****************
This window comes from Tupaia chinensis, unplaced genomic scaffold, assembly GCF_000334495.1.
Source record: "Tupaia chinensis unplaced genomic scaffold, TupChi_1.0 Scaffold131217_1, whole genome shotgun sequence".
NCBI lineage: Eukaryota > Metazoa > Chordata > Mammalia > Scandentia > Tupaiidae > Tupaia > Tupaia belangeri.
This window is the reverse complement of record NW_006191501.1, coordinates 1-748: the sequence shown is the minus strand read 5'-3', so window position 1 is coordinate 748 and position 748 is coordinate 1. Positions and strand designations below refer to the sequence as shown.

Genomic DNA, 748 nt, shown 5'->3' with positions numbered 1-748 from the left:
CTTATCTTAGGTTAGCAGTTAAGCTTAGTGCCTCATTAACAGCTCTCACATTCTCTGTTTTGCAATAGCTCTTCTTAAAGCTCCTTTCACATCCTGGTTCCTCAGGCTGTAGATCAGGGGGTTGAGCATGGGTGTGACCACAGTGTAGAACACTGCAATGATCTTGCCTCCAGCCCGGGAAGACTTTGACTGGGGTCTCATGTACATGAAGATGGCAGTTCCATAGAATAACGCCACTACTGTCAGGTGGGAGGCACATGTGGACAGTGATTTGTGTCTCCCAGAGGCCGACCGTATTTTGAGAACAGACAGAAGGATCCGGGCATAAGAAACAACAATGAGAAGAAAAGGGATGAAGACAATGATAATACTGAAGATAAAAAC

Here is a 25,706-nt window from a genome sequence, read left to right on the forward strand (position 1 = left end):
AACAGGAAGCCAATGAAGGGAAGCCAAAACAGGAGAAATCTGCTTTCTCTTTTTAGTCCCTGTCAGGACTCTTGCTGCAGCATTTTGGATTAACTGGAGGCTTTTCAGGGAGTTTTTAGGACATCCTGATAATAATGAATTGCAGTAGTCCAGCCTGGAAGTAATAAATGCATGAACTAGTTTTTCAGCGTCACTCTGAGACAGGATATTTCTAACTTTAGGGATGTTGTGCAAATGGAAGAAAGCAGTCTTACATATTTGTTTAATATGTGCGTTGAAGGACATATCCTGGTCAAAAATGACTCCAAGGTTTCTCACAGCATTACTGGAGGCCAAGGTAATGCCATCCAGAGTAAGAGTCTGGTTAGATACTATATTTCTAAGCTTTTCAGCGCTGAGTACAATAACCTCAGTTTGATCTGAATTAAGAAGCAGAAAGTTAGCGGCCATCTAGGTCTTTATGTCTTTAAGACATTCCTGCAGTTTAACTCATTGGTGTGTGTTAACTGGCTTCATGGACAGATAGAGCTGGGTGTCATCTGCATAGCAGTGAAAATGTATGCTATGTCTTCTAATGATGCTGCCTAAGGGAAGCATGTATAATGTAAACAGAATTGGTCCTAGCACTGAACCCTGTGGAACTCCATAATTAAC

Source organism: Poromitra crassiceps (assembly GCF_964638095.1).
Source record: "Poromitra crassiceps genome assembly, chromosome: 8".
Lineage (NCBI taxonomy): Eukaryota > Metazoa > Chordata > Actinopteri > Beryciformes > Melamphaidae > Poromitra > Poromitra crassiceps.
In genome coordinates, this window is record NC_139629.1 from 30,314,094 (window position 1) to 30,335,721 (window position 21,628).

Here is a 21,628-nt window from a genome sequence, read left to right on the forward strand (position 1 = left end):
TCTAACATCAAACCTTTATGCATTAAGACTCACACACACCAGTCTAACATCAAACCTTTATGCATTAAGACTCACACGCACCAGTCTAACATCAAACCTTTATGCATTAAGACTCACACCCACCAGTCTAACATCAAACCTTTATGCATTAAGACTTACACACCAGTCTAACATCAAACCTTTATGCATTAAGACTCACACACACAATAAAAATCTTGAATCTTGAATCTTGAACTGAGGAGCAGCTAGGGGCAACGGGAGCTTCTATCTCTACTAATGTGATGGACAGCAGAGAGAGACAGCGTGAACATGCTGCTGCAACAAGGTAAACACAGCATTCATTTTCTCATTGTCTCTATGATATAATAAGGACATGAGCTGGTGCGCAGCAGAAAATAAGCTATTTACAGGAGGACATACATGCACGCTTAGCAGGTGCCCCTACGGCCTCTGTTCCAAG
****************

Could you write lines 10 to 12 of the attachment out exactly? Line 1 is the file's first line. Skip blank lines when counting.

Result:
Source record: "Poromitra crassiceps genome assembly, chromosome: 8".
Lineage (NCBI taxonomy): Eukaryota > Metazoa > Chordata > Actinopteri > Beryciformes > Melamphaidae > Poromitra > Poromitra crassiceps.
In genome coordinates, this window is record NC_139629.1 from 30,314,094 (window position 1) to 30,335,721 (window position 21,628).